Invisible Transformations



transformation, COVID-19, pandemic , grief, loss , poetry


This poem touches on the experiences of a clinical social worker and doctoral student during the very beginning of the coronavirus (COVID-19) pandemic. This piece speaks to the complexity of loss and grief, as well as the nuanced experience of living in a virtual world during the pandemic. Last, the poem highlights the power of imagination in creating both visible and invisible transformations.

Author Biography

Pari Shah, University of Denver, Graduate School of Social Work

Pari is a Chapel Hill, North Carolina native, and she has a BA from Elon University in Human Service Studies with minors in Psychology and French. Pari has a MSW from Washington University in St. Louis with a concentration in Health. During her master’s, Pari worked for the Gephardt Institute of Civic and Community Engagement, in which she mentored undergraduate students through their philanthropic fundraising pursuits. During her time in St. Louis, she also worked at the Missouri Institute of Mental Health on the program evaluation team for Project Launch Missouri. Her post-MSW experience includes working as a clinical social worker at a long-term care facility in Durham, North Carolina. Pari obtained her LCSW through working with adults coping with chronic illness and traumatic injuries. She continues to practice therapy with individuals coping with depression, anxiety, trauma, transition, chronic illness, end of life, and grief. Pari is interested in conducting research with adults involved in the integrated healthcare system. Pari hopes to work with researchers and local health partners in the Denver area to understand and work towards best practices for training and support for clinical staff, primarily for social workers and nurses. Often, nurses and social workers are working in high intensity healthcare environments in which trauma, loss, and grief are present. Pari believes that research with clinical healthcare staff will be impactful on patient quality of care and quality of life; thus, making a positive impact in individual and families' lives.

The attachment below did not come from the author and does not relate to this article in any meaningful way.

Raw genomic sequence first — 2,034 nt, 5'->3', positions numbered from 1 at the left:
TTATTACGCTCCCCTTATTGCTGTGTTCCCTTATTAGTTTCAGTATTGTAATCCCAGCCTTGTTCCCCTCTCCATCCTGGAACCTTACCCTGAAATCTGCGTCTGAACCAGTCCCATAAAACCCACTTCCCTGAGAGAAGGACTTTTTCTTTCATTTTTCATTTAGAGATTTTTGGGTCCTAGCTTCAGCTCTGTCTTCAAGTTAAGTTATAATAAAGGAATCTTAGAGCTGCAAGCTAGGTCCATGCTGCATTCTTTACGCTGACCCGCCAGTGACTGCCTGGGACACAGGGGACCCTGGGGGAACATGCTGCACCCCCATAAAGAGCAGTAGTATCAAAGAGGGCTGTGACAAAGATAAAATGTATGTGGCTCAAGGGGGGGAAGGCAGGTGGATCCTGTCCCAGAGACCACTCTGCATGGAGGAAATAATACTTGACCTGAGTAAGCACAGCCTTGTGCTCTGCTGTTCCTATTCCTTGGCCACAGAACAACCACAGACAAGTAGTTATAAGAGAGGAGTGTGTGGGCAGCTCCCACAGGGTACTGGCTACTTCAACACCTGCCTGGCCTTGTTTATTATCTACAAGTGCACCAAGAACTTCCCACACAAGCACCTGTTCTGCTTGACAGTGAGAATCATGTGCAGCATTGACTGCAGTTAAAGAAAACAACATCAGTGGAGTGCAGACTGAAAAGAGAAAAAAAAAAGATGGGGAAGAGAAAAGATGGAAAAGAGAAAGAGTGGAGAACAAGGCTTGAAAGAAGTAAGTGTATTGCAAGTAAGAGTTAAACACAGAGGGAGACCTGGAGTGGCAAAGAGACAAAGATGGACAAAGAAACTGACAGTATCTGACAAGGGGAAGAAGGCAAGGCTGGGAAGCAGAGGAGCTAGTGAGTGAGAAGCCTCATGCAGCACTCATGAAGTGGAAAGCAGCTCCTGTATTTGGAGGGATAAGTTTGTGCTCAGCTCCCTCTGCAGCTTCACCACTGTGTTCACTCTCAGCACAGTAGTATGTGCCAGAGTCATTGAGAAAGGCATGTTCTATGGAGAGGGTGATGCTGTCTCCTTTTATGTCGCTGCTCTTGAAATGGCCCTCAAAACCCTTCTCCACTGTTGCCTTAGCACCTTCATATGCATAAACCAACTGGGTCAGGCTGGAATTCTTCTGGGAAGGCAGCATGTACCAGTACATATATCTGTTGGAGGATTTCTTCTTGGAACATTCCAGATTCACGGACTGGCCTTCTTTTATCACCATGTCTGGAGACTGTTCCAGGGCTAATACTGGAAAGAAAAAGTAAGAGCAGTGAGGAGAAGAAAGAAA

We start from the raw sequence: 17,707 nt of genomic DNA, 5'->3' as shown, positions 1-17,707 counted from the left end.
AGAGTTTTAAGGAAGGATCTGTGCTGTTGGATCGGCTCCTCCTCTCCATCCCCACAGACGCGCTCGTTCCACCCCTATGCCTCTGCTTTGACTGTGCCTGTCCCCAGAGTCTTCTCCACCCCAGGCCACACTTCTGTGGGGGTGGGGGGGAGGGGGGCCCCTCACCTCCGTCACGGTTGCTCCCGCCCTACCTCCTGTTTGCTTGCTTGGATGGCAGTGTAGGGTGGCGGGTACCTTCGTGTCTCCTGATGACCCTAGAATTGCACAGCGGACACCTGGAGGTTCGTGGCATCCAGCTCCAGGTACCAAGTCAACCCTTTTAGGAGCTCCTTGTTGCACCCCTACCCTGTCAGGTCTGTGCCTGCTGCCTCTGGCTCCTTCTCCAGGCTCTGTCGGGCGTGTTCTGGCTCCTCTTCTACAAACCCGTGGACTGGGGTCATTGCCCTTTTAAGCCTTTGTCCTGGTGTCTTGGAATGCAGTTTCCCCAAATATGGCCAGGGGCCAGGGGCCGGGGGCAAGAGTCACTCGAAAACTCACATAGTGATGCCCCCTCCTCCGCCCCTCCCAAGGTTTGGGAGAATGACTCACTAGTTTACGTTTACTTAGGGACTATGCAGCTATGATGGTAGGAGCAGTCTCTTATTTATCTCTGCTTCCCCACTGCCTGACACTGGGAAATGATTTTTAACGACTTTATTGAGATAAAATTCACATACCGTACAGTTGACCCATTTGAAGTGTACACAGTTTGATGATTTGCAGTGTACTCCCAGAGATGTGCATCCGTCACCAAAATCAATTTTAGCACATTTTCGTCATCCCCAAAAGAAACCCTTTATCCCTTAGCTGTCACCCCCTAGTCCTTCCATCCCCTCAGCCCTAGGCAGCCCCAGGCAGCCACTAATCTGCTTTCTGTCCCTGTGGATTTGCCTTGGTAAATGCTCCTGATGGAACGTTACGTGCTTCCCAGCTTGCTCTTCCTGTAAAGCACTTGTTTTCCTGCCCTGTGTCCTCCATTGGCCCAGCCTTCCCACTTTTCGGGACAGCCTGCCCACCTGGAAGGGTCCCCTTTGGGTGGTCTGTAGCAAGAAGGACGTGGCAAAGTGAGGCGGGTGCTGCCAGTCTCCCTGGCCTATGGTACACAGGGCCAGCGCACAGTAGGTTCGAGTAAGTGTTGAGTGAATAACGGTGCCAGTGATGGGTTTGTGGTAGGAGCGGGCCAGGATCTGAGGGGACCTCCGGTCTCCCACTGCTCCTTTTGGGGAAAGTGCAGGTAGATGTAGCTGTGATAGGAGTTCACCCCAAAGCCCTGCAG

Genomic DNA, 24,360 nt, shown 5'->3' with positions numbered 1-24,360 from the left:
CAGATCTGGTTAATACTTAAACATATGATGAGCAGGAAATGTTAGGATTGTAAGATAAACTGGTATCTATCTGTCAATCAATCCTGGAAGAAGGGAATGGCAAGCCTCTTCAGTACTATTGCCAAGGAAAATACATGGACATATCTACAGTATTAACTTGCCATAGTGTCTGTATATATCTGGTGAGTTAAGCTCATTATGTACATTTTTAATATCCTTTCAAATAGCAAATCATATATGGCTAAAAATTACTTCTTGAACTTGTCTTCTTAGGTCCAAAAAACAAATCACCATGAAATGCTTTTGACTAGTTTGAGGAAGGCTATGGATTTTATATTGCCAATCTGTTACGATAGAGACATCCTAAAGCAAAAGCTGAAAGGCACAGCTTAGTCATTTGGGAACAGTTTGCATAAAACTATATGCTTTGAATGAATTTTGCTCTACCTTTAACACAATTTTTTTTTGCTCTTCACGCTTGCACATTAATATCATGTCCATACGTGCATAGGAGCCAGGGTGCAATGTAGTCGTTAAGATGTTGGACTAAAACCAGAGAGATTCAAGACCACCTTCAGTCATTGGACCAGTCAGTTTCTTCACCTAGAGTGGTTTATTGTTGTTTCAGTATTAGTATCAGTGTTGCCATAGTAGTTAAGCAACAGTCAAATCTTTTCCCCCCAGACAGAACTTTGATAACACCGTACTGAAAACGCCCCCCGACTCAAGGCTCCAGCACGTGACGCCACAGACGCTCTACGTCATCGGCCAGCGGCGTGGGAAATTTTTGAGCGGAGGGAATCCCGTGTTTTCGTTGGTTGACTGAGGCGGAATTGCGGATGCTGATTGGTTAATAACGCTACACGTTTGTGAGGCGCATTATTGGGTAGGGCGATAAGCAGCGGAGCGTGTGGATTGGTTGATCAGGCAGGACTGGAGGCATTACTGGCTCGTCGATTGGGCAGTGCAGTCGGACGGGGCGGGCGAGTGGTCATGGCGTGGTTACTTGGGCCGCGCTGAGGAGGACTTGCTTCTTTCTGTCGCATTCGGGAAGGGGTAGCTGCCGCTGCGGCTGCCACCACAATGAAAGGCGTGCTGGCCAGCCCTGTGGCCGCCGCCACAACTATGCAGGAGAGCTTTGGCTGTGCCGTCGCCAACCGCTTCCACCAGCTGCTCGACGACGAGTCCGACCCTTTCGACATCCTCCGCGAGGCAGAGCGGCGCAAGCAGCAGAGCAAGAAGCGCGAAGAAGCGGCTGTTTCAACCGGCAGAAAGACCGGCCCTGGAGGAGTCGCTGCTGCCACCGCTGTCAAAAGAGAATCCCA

How to Cite

Shah, P. (2022). Invisible Transformations. Reflections: Narratives of Professional Helping, 28(1), 88–90. Retrieved from